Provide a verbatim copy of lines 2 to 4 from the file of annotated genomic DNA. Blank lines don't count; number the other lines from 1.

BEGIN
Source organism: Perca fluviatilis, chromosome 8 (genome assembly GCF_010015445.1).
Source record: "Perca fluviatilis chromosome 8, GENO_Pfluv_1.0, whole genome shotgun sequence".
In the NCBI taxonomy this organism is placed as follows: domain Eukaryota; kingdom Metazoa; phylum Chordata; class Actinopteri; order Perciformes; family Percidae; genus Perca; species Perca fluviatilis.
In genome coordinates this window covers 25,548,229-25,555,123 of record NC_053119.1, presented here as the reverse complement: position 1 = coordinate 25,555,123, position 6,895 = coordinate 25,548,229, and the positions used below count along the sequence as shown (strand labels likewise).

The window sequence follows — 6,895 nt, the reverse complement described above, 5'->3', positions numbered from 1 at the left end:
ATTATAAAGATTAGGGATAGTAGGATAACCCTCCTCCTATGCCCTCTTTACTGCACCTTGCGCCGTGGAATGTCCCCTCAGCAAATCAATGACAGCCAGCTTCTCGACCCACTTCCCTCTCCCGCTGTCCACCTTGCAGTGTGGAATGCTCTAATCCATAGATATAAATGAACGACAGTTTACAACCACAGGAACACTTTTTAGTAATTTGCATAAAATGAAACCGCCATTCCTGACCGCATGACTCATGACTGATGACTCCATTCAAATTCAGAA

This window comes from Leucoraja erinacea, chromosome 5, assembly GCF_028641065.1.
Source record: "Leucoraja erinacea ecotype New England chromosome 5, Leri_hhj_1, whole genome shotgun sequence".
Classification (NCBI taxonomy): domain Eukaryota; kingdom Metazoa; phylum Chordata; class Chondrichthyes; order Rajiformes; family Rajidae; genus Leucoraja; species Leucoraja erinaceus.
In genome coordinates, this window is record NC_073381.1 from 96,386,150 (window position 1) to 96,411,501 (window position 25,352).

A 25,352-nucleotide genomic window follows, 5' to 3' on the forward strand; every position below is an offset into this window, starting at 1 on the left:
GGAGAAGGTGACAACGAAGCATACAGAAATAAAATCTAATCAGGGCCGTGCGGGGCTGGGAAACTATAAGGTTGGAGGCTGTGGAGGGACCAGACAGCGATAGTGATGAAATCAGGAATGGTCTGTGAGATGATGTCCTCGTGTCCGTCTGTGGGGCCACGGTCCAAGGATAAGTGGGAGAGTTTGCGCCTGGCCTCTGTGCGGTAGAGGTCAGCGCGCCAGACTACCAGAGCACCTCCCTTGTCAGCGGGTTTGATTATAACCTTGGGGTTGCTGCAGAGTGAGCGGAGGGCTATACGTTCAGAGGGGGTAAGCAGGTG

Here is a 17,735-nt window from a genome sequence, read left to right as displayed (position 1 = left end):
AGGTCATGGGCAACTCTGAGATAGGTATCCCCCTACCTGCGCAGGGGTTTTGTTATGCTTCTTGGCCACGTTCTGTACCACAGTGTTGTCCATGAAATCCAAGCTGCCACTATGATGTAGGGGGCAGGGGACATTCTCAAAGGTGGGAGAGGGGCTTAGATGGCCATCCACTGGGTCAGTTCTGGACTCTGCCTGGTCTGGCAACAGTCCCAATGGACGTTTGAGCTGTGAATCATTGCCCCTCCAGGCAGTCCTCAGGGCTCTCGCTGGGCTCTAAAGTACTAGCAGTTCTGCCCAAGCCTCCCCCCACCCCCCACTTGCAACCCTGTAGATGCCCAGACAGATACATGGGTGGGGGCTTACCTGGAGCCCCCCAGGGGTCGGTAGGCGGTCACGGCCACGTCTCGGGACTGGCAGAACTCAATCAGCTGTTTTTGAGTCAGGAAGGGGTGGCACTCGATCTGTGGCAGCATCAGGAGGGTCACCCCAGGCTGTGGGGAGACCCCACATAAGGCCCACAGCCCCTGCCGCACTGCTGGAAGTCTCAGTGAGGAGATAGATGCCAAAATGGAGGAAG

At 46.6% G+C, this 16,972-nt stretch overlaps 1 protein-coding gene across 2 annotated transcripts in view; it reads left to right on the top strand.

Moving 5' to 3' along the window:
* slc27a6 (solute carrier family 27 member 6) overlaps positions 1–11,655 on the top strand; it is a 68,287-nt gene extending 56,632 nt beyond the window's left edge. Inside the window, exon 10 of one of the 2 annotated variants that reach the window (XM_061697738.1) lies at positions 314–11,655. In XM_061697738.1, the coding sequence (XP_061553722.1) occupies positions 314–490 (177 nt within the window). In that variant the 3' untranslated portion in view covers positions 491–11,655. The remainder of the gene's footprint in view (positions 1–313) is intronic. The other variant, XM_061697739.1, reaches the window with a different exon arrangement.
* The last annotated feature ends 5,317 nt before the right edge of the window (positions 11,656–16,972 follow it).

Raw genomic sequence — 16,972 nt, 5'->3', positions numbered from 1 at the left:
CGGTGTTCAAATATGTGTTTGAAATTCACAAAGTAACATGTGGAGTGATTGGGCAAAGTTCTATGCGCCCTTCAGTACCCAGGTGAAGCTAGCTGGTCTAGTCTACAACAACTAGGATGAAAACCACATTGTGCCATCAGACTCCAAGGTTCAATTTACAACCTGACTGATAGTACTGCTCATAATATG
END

Source record: "Perca fluviatilis chromosome 8, GENO_Pfluv_1.0, whole genome shotgun sequence".
In the NCBI taxonomy this organism is placed as follows: domain Eukaryota; kingdom Metazoa; phylum Chordata; class Actinopteri; order Perciformes; family Percidae; genus Perca; species Perca fluviatilis.
In genome coordinates this window covers 25,548,229-25,555,123 of record NC_053119.1, presented here as the reverse complement: position 1 = coordinate 25,555,123, position 6,895 = coordinate 25,548,229, and the positions used below count along the sequence as shown (strand labels likewise).